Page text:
In the 13th century as an example of its power and wealth, the city of Ypres built its first public buildings in stone. The Ypres cloth hall and the belfry were some of the most impressive civil buildings in Europe at that time. The construction work started around 1200. At first, the belfry was built and finished in 1230. Then followed the halls that served as a covered market. The buildings were completed in 1304. The cloth hall complex is 132 meters long south side, with a built area of approximately 2,500 square meters, and includes 48 doors.
The Cloth Hall served as a covered sales and storage place for sheets of cloth that later were transported by the small river next to it. The Ieperlee river is now covered and vaulted under the city. During the First World War, the building was completely destroyed by bombings of the German army, only a piece of the tower and a few walls survived. After the war, the hall and the Belfry were rebuilt exactly as they were before, using almost all the same materials.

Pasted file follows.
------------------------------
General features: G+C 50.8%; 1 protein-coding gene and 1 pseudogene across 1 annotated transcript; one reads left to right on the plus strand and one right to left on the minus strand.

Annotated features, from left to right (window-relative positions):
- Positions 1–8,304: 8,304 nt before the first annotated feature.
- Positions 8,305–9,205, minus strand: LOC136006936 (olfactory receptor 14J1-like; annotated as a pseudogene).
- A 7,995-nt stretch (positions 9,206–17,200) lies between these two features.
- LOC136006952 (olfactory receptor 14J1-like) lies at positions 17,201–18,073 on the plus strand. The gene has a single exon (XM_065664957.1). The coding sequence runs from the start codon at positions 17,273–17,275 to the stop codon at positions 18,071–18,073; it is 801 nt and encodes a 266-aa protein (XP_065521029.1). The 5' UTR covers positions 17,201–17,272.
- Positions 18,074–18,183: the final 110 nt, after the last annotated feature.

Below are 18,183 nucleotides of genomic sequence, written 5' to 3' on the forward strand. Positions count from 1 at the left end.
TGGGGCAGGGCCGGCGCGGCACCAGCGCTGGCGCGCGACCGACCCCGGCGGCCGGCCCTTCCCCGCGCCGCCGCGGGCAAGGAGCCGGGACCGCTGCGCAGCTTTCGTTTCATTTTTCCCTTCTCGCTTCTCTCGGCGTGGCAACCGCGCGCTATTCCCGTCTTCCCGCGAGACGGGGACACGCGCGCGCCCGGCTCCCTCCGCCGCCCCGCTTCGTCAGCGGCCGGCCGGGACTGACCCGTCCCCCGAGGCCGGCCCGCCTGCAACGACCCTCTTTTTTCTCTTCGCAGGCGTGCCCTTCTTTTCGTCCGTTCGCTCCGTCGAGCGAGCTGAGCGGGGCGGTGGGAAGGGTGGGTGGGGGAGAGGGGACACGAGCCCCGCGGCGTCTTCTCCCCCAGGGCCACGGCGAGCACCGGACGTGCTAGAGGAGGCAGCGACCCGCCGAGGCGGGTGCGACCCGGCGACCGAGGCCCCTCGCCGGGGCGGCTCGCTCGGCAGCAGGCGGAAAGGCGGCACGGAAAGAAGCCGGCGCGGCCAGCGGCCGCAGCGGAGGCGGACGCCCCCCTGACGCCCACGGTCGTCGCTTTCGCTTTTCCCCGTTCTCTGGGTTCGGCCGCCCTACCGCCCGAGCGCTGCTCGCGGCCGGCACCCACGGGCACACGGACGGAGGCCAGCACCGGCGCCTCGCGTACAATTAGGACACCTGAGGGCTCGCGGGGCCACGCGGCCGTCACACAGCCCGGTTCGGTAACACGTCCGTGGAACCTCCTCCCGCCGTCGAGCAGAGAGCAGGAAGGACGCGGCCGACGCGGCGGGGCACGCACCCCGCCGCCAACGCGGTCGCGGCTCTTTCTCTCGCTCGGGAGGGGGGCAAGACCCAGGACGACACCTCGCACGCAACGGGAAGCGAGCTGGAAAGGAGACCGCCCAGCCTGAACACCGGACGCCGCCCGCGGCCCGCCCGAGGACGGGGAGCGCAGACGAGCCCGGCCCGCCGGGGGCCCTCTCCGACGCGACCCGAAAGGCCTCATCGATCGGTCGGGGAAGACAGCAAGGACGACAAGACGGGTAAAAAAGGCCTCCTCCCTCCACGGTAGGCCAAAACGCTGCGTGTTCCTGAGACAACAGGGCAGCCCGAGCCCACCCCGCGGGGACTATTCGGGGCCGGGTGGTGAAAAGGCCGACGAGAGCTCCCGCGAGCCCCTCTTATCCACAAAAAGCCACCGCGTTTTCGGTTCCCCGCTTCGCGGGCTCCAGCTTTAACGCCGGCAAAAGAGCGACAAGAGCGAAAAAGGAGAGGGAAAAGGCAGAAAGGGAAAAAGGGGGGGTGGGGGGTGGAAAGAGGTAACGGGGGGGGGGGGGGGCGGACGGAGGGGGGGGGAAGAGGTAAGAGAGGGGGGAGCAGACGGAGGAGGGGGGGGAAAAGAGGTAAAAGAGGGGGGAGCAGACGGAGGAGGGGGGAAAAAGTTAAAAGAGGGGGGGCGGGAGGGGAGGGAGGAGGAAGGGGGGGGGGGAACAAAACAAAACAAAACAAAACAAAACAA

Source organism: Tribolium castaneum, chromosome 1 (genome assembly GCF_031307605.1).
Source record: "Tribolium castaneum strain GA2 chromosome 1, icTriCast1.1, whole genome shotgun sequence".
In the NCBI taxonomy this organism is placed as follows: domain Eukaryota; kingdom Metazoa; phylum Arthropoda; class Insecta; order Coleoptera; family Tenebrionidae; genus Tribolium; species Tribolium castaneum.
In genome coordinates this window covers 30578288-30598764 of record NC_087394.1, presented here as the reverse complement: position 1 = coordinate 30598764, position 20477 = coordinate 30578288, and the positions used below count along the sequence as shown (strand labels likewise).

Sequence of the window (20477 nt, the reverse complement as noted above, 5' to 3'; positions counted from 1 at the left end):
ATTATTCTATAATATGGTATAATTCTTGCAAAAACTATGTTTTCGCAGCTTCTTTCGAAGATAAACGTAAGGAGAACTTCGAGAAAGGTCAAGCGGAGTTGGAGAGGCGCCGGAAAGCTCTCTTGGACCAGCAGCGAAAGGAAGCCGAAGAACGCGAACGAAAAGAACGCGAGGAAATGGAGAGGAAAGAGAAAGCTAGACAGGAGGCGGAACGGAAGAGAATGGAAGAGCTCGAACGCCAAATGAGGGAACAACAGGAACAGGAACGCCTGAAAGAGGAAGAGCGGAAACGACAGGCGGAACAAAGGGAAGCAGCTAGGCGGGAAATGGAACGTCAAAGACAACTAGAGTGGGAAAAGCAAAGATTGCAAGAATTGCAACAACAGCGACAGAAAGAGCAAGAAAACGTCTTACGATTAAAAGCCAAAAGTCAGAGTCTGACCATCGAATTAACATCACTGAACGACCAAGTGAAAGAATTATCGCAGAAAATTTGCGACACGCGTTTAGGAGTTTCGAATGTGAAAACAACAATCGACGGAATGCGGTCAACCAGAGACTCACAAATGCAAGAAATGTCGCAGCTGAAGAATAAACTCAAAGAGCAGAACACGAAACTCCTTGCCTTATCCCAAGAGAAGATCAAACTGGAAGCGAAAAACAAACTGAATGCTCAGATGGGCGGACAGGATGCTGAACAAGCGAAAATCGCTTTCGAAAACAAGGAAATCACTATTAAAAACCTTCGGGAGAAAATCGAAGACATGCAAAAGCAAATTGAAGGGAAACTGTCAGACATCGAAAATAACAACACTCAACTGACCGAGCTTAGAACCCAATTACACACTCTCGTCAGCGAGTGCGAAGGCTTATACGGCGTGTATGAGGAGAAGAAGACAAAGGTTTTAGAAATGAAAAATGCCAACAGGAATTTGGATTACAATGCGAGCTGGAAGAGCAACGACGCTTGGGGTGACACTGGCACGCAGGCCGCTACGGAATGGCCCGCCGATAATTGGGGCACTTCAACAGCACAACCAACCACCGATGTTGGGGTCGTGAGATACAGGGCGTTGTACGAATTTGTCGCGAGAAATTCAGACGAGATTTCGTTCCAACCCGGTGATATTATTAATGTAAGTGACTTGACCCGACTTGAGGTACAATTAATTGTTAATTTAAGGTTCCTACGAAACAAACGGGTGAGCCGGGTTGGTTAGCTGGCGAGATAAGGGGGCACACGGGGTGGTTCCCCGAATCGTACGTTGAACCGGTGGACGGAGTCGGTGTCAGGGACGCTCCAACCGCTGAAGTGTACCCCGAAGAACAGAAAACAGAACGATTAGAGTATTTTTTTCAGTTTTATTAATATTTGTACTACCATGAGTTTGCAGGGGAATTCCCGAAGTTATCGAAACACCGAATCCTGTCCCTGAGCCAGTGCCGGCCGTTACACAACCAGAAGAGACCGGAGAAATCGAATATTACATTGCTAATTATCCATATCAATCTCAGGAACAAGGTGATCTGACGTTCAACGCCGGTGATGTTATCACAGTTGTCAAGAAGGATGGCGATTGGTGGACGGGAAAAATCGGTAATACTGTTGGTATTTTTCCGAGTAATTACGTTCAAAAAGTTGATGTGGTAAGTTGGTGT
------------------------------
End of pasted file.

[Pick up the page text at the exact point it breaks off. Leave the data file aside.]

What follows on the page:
The belfry which stands out above the Cloth Hall has a carillon consisting of 49 bells. In 1999 the whole complex was recognized as UNESCO World Heritage. Nowadays a part of the Cloth Hall of Ypres is used as the "In Flanders Fields Museum" a museum dedicated to the cruelty of the First World War.